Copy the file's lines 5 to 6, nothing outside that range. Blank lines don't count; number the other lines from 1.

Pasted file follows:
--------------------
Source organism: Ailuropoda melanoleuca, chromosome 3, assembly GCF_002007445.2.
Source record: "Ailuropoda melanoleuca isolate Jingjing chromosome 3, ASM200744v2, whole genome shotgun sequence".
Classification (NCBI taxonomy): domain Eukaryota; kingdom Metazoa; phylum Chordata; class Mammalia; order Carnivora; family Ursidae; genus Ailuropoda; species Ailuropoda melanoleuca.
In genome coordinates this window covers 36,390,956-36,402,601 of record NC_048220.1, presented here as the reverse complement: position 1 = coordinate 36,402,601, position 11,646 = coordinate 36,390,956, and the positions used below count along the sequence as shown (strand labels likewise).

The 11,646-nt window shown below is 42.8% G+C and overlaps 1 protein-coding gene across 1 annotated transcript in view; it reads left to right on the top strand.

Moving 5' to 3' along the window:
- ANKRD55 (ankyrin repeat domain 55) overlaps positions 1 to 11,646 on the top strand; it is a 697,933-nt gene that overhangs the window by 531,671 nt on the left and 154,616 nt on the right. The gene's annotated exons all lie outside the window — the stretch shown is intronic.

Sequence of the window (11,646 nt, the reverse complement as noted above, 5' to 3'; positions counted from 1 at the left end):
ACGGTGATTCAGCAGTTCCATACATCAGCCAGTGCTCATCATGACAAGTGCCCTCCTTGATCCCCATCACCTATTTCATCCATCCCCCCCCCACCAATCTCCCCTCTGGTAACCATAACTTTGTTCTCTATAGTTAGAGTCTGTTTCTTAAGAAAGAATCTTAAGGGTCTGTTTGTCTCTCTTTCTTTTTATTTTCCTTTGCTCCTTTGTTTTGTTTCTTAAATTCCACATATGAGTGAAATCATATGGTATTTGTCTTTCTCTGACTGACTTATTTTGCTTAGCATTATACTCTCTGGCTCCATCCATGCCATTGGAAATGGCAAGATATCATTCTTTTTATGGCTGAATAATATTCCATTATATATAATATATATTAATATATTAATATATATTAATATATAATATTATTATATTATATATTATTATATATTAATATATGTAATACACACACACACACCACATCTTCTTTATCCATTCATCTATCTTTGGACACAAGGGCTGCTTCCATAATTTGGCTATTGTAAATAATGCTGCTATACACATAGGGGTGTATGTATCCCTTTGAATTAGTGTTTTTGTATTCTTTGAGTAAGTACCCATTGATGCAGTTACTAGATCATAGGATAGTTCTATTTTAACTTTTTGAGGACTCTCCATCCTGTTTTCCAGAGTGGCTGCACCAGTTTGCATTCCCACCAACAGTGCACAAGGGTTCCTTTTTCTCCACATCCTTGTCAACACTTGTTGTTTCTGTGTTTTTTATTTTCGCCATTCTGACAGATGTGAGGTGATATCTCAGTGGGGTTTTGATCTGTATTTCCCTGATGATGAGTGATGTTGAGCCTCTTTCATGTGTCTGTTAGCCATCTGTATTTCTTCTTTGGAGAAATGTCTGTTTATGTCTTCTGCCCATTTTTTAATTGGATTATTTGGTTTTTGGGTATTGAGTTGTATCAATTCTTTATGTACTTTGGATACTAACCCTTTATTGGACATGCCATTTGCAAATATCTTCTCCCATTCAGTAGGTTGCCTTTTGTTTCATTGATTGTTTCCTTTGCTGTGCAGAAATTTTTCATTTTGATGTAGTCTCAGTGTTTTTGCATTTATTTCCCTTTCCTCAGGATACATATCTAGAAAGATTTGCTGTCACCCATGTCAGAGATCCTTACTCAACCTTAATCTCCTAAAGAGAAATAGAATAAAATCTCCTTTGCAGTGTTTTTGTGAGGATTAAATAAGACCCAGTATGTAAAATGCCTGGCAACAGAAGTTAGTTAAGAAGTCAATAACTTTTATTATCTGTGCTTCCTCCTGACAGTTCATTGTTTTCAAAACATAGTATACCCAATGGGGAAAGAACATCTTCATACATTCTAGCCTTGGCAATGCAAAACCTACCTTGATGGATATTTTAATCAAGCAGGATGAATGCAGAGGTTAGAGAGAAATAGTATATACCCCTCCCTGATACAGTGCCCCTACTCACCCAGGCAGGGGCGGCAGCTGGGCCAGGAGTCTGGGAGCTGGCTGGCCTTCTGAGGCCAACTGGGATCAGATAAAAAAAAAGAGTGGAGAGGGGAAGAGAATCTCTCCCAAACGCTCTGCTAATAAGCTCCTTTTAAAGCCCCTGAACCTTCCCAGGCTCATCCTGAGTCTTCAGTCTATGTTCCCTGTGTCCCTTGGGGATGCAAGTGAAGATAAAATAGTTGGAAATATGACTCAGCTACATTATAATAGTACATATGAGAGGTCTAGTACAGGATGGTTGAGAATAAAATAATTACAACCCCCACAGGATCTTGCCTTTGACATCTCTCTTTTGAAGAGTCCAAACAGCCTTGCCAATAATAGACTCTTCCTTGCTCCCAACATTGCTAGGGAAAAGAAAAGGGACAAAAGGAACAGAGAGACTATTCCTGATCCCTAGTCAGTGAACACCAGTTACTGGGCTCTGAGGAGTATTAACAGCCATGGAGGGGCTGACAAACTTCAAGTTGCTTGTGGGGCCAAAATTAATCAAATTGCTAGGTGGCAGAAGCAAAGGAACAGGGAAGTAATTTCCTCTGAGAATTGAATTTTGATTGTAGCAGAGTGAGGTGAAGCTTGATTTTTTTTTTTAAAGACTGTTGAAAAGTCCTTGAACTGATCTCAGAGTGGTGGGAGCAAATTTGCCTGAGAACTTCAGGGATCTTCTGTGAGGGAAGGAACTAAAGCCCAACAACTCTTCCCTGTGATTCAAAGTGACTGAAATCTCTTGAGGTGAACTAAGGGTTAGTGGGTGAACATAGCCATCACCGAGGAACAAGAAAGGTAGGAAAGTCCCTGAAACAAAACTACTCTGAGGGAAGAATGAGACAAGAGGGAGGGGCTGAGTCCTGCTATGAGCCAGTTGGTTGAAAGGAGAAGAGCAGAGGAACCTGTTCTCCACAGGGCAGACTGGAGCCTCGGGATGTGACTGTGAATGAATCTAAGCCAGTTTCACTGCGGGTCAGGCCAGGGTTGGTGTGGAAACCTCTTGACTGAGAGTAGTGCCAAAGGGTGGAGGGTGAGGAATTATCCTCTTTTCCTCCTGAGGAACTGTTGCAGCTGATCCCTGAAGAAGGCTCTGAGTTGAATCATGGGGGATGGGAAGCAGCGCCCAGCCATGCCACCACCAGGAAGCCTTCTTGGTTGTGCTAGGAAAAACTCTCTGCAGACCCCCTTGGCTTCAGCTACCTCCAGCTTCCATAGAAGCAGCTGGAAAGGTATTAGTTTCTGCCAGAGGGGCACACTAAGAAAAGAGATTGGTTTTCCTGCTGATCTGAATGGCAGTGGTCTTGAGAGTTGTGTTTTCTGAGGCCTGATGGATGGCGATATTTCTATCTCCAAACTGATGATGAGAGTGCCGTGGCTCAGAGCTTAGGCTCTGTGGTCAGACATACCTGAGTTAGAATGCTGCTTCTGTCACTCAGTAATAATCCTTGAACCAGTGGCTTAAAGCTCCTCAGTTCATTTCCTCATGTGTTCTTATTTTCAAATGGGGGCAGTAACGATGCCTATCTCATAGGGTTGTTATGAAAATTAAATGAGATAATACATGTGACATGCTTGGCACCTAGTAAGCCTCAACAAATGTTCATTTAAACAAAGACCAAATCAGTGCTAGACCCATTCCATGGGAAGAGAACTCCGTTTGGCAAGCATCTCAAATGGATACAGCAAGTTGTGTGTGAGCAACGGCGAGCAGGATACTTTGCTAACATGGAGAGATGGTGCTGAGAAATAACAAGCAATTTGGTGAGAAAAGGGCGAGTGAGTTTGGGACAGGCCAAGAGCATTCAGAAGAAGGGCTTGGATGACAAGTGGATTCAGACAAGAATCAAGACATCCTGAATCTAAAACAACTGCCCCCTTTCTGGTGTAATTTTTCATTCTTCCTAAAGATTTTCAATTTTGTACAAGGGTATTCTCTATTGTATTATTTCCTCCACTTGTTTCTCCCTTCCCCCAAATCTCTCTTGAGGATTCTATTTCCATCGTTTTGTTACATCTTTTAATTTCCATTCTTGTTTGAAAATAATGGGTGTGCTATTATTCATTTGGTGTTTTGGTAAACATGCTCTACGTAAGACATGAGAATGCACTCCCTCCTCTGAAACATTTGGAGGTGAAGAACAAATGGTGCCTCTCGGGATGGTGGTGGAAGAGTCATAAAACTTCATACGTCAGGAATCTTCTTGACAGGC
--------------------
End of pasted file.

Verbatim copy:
The 11,646-nt window shown below is 42.8% G+C and overlaps 1 protein-coding gene across 1 annotated transcript in view; it reads left to right on the top strand.

Moving 5' to 3' along the window: